Thus an object can only become an economic good through the rational intervention of man. First man must have a need. Second, an object must be able to address this need. Next man must make a rational causal connection between the need and the object’s ability to address the need. Last, man must have the ability to manipulate the good in order to use it to satisfy the need. (Younkins,26) Thus an object does not become a good simply because someone goes to some trouble acquiring it. An object becomes a good because man realizes that it can improve its station and therefore acts upon it in such a way as is commensurate with his needs.

Thus in an economic system, a good has purported uses to man. Utilizing his reason, man decides whether or not these benefits would represent an improvement in his station. If man decides that this relationship would be beneficial, the object is purchased. This choice denotes an object as an economic good. However, when objectively measured, it can be determined that the purchaser in this particular situation has made a decision incorrectly. Thus, a good that does what it purports, and yet does not benefit the purchaser becomes what is referred to by Menger as an “Imaginary Good.”(Younkins 27)

The main question then to Menger, is how to determine whether or not the benefits purported actually do benefit the individual. This evaluation is by its nature objective and concerned with the actuality of the situation. So, while the economic choice is contextual, its value is ultimately defined by objective criteria. This criterion is rooted again in the relationship between the acquired good and the individual. Thus utilizing Menger’s value theory, it is possible to evaluate an economic action in an objective way, but if the reason is utilized correctly, the subjective judgment would always be correct.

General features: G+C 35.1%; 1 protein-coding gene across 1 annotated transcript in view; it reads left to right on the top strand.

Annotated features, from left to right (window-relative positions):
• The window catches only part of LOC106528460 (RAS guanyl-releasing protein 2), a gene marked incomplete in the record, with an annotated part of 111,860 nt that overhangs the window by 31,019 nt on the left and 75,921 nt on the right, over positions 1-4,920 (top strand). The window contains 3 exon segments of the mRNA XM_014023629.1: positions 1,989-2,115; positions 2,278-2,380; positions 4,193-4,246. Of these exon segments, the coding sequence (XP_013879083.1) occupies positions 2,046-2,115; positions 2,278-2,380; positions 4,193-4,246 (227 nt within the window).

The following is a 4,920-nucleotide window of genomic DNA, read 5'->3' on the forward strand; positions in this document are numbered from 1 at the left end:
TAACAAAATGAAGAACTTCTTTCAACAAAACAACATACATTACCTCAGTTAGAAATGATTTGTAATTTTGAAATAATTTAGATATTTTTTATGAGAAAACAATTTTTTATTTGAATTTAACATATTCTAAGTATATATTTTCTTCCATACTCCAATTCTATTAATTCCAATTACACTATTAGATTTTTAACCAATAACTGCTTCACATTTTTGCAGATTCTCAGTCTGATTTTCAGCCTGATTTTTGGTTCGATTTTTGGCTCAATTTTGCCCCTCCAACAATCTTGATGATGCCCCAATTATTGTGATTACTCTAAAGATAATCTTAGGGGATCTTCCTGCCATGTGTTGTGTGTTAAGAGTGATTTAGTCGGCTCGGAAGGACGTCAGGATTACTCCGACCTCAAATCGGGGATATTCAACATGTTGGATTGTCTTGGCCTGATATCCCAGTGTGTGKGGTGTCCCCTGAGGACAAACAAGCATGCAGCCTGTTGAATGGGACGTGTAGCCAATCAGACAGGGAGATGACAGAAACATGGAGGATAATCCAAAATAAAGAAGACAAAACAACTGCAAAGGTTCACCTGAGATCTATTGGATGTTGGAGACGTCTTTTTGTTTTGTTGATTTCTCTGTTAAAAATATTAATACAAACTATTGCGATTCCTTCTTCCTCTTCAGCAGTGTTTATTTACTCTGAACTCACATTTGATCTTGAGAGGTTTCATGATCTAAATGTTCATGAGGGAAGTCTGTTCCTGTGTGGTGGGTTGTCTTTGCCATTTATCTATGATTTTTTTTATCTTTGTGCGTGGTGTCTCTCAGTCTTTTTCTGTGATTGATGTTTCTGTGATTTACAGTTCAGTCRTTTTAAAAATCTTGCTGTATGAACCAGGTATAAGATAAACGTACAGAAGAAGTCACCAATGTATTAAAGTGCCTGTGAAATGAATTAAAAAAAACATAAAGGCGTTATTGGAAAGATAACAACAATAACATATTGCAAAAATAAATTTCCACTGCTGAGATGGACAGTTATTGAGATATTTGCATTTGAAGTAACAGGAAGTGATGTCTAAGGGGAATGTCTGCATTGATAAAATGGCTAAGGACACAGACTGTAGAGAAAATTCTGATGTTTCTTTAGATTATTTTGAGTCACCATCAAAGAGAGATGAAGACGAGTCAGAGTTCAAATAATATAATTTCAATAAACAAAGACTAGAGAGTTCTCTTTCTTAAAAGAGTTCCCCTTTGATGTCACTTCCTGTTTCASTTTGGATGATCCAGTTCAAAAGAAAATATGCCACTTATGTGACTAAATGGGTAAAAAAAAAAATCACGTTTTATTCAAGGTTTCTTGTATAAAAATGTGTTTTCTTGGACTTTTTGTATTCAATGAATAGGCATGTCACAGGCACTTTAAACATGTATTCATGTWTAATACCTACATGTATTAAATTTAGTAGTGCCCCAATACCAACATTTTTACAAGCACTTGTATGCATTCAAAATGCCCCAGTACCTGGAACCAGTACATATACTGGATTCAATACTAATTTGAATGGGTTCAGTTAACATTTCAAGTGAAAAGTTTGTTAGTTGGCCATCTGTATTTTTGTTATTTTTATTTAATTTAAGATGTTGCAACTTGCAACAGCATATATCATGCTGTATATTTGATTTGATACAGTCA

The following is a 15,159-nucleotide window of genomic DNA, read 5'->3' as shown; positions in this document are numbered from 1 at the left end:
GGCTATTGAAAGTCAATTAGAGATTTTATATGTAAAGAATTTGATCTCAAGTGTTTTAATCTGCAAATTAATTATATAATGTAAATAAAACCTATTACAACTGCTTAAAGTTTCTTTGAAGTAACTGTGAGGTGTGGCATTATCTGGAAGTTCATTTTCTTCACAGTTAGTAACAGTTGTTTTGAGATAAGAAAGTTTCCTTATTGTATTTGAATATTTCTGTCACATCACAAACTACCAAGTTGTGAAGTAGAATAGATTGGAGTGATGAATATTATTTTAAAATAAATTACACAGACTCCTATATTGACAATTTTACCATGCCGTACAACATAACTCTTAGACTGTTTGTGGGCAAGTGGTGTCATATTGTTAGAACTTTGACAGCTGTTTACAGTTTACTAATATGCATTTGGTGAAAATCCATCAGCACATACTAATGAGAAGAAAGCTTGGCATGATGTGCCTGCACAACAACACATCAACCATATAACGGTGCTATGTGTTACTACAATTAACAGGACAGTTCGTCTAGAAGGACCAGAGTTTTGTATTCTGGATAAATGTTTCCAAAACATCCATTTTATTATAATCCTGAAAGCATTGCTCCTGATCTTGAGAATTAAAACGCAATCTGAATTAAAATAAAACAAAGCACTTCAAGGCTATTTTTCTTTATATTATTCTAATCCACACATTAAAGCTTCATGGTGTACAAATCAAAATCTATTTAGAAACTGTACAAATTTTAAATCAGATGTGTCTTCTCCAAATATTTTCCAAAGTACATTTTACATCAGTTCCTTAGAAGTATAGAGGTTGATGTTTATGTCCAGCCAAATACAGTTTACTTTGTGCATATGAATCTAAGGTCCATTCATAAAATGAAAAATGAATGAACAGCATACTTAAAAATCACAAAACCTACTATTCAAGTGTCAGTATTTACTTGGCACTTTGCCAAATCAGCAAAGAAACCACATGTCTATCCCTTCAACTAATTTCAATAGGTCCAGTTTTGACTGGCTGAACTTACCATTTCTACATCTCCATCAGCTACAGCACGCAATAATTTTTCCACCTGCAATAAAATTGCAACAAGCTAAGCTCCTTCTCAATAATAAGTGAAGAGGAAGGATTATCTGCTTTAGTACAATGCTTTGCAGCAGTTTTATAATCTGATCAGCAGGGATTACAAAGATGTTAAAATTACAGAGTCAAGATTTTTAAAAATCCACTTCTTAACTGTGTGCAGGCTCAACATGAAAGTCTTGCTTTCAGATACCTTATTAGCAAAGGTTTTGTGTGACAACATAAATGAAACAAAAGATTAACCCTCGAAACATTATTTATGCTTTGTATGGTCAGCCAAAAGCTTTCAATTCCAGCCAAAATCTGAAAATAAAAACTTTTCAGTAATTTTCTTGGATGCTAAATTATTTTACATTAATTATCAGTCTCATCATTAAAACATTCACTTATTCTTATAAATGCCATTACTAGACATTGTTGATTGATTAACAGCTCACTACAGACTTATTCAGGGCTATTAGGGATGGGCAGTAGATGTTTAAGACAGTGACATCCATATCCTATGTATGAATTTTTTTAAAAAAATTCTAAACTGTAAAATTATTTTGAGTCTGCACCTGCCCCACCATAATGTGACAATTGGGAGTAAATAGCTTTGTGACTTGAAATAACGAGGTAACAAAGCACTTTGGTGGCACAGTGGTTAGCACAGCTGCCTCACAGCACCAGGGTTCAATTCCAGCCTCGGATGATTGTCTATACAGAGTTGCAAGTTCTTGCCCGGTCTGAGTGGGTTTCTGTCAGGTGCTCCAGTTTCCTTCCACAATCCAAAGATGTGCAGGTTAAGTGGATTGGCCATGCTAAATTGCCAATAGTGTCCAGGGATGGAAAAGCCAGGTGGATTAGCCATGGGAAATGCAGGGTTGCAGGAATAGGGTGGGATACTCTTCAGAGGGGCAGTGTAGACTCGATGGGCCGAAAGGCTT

This assertion that proper evaluation would lead to subjective high value decisions is the reason that Menger’s value theory was given the moniker of “Subjective” value theory. Menger’s Value theory actually produces an objective evaluation of the effects of the application of a principle. In Many ways Menger’s value theory reads much like the application of a moral principle. When combined with an axiom that man should always, “Do the greatest good.” One can apply this principle to a situation and thus glean whether or not the actual is commensurate with the ideal.

The conflict inherent in the Value theories of Menger and Smith is a result of their definitions of the values. To Smith, the value of an object exists in its potential to acquire additional objects, or goods. Smith would state that an object becomes valuable through its accumulation of economic potentiality. Thus, Smith’s value theory exists completely independent of an individual evaluator. This leads to several important contradictions. To Smith, an object that is not brought to market does not have any actual value Smith would state that the object has no value because no labor has been applied to it.